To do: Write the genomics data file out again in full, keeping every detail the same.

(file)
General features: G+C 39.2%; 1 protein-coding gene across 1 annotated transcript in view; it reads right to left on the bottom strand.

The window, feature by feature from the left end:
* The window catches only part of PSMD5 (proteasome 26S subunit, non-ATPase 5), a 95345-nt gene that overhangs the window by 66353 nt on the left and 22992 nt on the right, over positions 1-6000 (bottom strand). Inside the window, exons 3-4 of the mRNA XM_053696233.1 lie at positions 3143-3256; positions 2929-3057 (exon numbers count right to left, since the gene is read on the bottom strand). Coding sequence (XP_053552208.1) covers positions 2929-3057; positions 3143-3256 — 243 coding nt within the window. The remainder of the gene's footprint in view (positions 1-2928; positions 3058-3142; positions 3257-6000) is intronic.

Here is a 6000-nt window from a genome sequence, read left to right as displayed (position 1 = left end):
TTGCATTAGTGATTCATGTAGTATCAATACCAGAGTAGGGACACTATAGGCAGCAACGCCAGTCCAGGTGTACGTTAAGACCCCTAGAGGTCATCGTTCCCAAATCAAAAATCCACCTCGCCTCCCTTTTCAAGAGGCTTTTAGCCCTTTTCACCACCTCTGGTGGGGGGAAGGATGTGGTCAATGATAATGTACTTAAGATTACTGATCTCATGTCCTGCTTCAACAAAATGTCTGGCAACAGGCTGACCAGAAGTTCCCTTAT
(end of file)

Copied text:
General features: G+C 39.2%; 1 protein-coding gene across 1 annotated transcript in view; it reads right to left on the bottom strand.

The window, feature by feature from the left end:
* The window catches only part of PSMD5 (proteasome 26S subunit, non-ATPase 5), a 95345-nt gene that overhangs the window by 66353 nt on the left and 22992 nt on the right, over positions 1-6000 (bottom strand). Inside the window, exons 3-4 of the mRNA XM_053696233.1 lie at positions 3143-3256; positions 2929-3057 (exon numbers count right to left, since the gene is read on the bottom strand). Coding sequence (XP_053552208.1) covers positions 2929-3057; positions 3143-3256 — 243 coding nt within the window. The remainder of the gene's footprint in view (positions 1-2928; positions 3058-3142; positions 3257-6000) is intronic.

Here is a 6000-nt window from a genome sequence, read left to right as displayed (position 1 = left end):
TTGCATTAGTGATTCATGTAGTATCAATACCAGAGTAGGGACACTATAGGCAGCAACGCCAGTCCAGGTGTACGTTAAGACCCCTAGAGGTCATCGTTCCCAAATCAAAAATCCACCTCGCCTCCCTTTTCAAGAGGCTTTTAGCCCTTTTCACCACCTCTGGTGGGGGGAAGGATGTGGTCAATGATAATGTACTTAAGATTACTGATCTCATGTCCTGCTTCAACAAAATGTCTGGCAACAGGCTGACCAGAAGTTCCCTTAT